When Nontsikelelo Mdontsane was born in Soweto in 1996, her mother was little older than she is now. Despite becoming a single parent at 21, her mother proved to be an impressive role model and mentor because she doing whatever it took to ensure her daughter got a high-quality education.
Ntsiki, as her friends call her, is now a second-year BCom student at Rhodes University and has made it onto the dean of commerce’s merit list and the international Golden Key Society (for those whose results are in the top 15%).
“My grandparents were disappointed with my mom and refused to help her bring me up,” Ntsiki says. “My mother is a determined woman, who works extremely hard and never complains. My father was a soldier who didn’t stick around long.”
Ntsiki excelled and in Grade 6, she was one of six scholars at her township school offered a place at the private German School in Johannesburg. She had to turn it down because her mother could not afford to pay 50% of the fees as required.
When her mother got a better-paying job, she sent Ntsiki to a really good private school, McAuley House, in Johannesburg. “My mom felt it would be best for me because people from township schools find it hard to make it in the world and she believed scholars are more motivated in town schools.”
“Seeing her struggling and working so hard motivated me to do my best. She acted like everything was under control, but I could see what she was going through.”
When Ntsiki was in high school she read a newspaper article about a young chartered accountant and decided that was the perfect career for her. “I didn’t really like science, but I loved accounting and business and I was good at them.”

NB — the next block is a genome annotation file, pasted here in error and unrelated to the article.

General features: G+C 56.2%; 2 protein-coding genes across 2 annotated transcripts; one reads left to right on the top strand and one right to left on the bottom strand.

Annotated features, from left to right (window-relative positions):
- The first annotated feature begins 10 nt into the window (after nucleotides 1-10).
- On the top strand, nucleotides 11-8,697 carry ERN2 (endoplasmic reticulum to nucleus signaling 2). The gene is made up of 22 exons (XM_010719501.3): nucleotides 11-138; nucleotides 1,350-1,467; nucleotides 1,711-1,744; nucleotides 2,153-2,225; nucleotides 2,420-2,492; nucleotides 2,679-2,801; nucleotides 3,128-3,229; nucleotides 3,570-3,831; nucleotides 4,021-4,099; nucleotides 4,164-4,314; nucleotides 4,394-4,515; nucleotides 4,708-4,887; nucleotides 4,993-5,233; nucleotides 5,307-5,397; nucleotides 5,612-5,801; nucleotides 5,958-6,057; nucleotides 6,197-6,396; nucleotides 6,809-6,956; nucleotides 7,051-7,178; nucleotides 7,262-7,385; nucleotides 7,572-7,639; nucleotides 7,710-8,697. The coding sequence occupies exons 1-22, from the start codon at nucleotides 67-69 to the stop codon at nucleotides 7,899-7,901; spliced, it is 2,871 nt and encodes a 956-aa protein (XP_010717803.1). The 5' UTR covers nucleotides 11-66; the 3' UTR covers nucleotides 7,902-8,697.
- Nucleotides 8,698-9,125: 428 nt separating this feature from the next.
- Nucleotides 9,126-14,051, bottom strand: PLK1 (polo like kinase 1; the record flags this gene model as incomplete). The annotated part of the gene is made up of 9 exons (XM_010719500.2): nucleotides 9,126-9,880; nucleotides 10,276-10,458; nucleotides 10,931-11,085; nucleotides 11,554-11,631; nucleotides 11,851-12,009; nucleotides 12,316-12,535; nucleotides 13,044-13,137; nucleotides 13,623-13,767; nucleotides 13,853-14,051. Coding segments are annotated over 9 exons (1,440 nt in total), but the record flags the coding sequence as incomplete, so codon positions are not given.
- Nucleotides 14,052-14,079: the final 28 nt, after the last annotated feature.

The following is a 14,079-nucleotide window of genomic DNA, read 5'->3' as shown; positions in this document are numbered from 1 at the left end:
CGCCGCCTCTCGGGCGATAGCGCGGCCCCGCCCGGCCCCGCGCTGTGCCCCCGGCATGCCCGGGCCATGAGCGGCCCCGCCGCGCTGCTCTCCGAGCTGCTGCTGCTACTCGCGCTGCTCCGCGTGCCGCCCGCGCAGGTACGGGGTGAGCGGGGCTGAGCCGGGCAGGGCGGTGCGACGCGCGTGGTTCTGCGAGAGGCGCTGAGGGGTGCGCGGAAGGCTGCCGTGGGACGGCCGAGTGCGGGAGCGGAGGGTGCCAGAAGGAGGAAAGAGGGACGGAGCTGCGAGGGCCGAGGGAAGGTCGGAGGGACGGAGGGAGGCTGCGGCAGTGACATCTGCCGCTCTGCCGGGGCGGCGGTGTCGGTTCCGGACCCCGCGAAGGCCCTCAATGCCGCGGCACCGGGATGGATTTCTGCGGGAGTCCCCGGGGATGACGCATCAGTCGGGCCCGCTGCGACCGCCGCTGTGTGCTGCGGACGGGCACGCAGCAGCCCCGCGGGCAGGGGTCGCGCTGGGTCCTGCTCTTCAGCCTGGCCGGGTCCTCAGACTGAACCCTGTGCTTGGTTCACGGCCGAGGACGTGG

Ntsiki consistently did well at school and had lots of friends. “I loved my school, it was a warm and caring place and, although we all came from different backgrounds, when we were together we forgot our differences,” she says.
Her final two years at school could have been derailed when her mother was retrenched, but, amazingly, she managed to pay not only the fees but for a matric dance outfit.
But there wasn’t any money left for university. This didn’t deter Ntsiki, who was accepted to do a BCom at Rhodes. She applied for numerous bursaries, telling her mother: “I am going to Rhodes and I will work so hard that you won’t have to pay,” she said.
Despite her five distinctions, no bursaries were forthcoming. She did secure a loan from the National Student Financial Aid Scheme. In March, the university’s financial aid department told her to fill out forms for a Moshal Scholarship. “When Inez (Woods) from the Moshal Scholarship Program called and told me I actually had this scholarship, I was ecstatic. By that stage I had done my research and found out just how amazing this particular scholarship was. I was so relieved that my mother didn’t have to worry anymore.
“Being part of the Moshal Scholarship Program meant I was around people who motivated me and who came from the same kind of background as me. Whenever I am with the other scholars and see how well they are doing, I think, 'If they can do so well so can I'.”
And she does. Not only was she recognised by the Dean and the Golden Key society after her first year, she was also elected the head student in her residence, unusual for a second-year.
She also makes time to tutor other students and mentor township pupils.
Although still far from qualifying as a CA, Ntsiki dreams of having her own business doing books for small companies. She also wants to start an organisation to help young boys. “There seems to be so much focus on girls these days, so I want to enable boys to become contributing members of our society.”
As for her mother, who recently turned 40, she couldn't be prouder of her 19-year-old CA-in-training.